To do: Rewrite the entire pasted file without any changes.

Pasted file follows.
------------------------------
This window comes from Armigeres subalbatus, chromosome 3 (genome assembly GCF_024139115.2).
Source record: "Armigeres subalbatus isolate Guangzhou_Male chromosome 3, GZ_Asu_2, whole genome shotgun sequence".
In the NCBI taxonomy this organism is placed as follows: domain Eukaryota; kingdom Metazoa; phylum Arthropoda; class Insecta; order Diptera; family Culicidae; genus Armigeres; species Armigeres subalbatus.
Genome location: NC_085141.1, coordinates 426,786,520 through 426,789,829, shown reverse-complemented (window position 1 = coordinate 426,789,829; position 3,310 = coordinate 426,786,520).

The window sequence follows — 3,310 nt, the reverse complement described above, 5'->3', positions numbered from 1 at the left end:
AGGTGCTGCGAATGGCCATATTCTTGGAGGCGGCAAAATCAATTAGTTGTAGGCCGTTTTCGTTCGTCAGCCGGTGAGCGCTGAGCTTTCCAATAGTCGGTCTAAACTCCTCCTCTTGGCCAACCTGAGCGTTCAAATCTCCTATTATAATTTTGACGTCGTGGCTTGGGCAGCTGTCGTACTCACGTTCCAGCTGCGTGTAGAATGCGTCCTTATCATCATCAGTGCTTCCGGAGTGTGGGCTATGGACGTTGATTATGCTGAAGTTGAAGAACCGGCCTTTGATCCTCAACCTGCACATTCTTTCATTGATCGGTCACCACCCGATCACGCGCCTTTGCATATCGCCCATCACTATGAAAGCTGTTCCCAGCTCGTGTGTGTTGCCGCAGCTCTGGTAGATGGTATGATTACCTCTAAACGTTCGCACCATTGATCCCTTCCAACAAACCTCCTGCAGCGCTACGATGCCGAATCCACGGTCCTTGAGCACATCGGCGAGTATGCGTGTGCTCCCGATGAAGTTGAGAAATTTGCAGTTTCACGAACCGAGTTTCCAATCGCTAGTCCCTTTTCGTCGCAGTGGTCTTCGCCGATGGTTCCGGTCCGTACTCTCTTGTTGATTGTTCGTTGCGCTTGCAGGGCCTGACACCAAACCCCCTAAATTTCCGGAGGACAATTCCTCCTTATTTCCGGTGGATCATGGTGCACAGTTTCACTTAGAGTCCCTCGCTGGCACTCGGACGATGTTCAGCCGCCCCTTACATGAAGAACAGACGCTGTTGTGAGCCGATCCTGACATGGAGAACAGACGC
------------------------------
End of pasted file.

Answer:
This window comes from Armigeres subalbatus, chromosome 3 (genome assembly GCF_024139115.2).
Source record: "Armigeres subalbatus isolate Guangzhou_Male chromosome 3, GZ_Asu_2, whole genome shotgun sequence".
In the NCBI taxonomy this organism is placed as follows: domain Eukaryota; kingdom Metazoa; phylum Arthropoda; class Insecta; order Diptera; family Culicidae; genus Armigeres; species Armigeres subalbatus.
Genome location: NC_085141.1, coordinates 426,786,520 through 426,789,829, shown reverse-complemented (window position 1 = coordinate 426,789,829; position 3,310 = coordinate 426,786,520).

The window sequence follows — 3,310 nt, the reverse complement described above, 5'->3', positions numbered from 1 at the left end:
AGGTGCTGCGAATGGCCATATTCTTGGAGGCGGCAAAATCAATTAGTTGTAGGCCGTTTTCGTTCGTCAGCCGGTGAGCGCTGAGCTTTCCAATAGTCGGTCTAAACTCCTCCTCTTGGCCAACCTGAGCGTTCAAATCTCCTATTATAATTTTGACGTCGTGGCTTGGGCAGCTGTCGTACTCACGTTCCAGCTGCGTGTAGAATGCGTCCTTATCATCATCAGTGCTTCCGGAGTGTGGGCTATGGACGTTGATTATGCTGAAGTTGAAGAACCGGCCTTTGATCCTCAACCTGCACATTCTTTCATTGATCGGTCACCACCCGATCACGCGCCTTTGCATATCGCCCATCACTATGAAAGCTGTTCCCAGCTCGTGTGTGTTGCCGCAGCTCTGGTAGATGGTATGATTACCTCTAAACGTTCGCACCATTGATCCCTTCCAACAAACCTCCTGCAGCGCTACGATGCCGAATCCACGGTCCTTGAGCACATCGGCGAGTATGCGTGTGCTCCCGATGAAGTTGAGAAATTTGCAGTTTCACGAACCGAGTTTCCAATCGCTAGTCCCTTTTCGTCGCAGTGGTCTTCGCCGATGGTTCCGGTCCGTACTCTCTTGTTGATTGTTCGTTGCGCTTGCAGGGCCTGACACCAAACCCCCTAAATTTCCGGAGGACAATTCCTCCTTATTTCCGGTGGATCATGGTGCACAGTTTCACTTAGAGTCCCTCGCTGGCACTCGGACGATGTTCAGCCGCCCCTTACATGAAGAACAGACGCTGTTGTGAGCCGATCCTGACATGGAGAACAGACGC